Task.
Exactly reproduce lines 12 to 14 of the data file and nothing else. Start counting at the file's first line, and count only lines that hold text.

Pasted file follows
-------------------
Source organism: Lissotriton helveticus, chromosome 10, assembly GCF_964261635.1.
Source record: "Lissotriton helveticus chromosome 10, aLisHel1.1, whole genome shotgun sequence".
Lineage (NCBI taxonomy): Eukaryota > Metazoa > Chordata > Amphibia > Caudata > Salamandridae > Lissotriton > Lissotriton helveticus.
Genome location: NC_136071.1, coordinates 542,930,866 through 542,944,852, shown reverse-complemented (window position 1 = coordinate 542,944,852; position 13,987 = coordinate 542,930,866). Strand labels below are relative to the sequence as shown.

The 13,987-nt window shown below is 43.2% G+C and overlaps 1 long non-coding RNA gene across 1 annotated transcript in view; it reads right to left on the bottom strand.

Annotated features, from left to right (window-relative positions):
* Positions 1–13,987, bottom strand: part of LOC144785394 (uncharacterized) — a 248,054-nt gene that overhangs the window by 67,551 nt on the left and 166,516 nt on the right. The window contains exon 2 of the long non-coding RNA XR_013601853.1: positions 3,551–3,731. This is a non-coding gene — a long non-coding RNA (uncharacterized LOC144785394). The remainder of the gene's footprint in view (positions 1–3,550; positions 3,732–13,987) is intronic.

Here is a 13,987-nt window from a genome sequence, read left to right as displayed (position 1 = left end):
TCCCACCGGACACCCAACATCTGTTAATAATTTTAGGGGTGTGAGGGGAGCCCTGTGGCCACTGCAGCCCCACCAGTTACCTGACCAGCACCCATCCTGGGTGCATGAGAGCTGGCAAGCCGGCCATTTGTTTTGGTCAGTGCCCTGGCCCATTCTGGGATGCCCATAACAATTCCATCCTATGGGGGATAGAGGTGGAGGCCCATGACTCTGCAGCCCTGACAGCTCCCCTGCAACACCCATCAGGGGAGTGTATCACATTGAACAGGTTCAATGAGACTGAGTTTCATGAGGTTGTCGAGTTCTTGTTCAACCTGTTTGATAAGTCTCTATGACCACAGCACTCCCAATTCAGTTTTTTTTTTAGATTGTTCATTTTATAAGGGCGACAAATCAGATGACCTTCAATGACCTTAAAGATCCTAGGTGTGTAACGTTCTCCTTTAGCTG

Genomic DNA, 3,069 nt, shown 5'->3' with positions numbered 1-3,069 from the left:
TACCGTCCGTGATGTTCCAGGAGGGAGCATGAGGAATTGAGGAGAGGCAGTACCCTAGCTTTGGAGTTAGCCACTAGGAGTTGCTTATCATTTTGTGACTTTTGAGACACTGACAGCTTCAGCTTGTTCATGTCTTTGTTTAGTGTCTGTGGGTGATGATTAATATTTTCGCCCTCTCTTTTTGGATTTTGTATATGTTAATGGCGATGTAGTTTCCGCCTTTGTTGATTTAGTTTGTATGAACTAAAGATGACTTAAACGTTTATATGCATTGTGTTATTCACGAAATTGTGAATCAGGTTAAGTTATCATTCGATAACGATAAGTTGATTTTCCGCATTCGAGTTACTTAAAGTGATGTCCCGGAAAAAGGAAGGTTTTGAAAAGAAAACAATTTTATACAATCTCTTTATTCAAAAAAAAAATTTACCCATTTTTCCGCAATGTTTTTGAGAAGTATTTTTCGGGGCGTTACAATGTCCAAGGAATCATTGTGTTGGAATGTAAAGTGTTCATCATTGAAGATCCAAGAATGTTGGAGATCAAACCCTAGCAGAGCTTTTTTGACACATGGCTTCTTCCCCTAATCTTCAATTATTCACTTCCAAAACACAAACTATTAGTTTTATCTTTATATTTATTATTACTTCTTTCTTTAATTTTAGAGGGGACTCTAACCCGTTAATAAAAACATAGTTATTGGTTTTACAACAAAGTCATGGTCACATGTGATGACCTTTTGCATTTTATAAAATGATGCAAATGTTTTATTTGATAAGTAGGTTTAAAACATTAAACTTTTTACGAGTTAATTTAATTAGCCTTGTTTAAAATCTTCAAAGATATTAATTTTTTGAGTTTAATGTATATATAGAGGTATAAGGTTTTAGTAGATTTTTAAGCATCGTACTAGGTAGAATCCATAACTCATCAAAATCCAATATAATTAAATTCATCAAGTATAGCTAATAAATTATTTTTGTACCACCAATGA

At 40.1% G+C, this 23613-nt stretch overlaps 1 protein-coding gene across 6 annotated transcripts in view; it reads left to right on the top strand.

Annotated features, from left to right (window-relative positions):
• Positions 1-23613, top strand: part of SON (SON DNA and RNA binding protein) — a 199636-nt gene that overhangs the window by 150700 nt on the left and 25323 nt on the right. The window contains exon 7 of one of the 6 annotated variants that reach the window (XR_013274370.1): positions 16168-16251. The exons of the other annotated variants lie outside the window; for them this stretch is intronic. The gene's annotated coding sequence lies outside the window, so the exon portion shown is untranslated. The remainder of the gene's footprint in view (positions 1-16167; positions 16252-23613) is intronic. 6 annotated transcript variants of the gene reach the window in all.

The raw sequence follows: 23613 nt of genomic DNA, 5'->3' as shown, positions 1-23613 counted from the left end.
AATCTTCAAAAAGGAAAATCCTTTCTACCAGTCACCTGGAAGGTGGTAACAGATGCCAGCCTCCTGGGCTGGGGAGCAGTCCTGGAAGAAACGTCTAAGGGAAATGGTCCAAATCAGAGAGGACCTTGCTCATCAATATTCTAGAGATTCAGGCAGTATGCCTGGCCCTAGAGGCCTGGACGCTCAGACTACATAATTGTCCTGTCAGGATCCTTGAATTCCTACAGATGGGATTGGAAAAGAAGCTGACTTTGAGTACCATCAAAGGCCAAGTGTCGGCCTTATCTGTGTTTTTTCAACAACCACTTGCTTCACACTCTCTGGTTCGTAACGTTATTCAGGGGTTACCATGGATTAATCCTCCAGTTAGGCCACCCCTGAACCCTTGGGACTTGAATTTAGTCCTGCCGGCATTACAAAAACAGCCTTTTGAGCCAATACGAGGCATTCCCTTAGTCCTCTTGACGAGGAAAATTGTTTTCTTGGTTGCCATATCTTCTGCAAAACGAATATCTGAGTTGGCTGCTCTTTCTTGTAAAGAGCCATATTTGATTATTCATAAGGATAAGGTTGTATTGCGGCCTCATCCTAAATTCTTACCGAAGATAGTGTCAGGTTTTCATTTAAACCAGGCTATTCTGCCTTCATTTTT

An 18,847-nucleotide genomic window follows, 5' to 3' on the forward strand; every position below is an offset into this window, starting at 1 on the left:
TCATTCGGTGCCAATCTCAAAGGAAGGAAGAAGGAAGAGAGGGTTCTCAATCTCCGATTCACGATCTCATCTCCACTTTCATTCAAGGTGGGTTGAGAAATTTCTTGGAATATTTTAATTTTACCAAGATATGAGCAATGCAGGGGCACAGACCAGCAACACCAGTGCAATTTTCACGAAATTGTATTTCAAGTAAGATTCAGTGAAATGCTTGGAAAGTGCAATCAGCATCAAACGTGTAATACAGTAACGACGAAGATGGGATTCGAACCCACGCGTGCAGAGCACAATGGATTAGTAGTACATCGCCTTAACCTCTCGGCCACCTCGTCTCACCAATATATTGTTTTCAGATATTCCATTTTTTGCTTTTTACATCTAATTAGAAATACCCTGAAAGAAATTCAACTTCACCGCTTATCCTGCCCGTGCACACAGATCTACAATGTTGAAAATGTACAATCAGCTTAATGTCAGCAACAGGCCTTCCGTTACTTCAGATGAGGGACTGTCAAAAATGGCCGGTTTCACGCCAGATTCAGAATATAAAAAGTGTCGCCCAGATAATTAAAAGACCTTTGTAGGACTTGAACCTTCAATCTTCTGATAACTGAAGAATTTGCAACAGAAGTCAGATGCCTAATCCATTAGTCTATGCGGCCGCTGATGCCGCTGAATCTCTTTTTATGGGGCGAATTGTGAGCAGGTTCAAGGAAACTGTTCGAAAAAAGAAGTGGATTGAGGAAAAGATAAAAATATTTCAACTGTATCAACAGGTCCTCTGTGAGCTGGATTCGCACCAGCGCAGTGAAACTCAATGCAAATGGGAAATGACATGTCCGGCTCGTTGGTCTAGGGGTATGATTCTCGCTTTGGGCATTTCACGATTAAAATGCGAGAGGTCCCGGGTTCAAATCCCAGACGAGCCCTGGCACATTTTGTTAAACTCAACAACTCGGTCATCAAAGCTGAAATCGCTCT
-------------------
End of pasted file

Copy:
At 40.1% G+C, this 23613-nt stretch overlaps 1 protein-coding gene across 6 annotated transcripts in view; it reads left to right on the top strand.

Annotated features, from left to right (window-relative positions):
• Positions 1-23613, top strand: part of SON (SON DNA and RNA binding protein) — a 199636-nt gene that overhangs the window by 150700 nt on the left and 25323 nt on the right. The window contains exon 7 of one of the 6 annotated variants that reach the window (XR_013274370.1): positions 16168-16251. The exons of the other annotated variants lie outside the window; for them this stretch is intronic. The gene's annotated coding sequence lies outside the window, so the exon portion shown is untranslated. The remainder of the gene's footprint in view (positions 1-16167; positions 16252-23613) is intronic. 6 annotated transcript variants of the gene reach the window in all.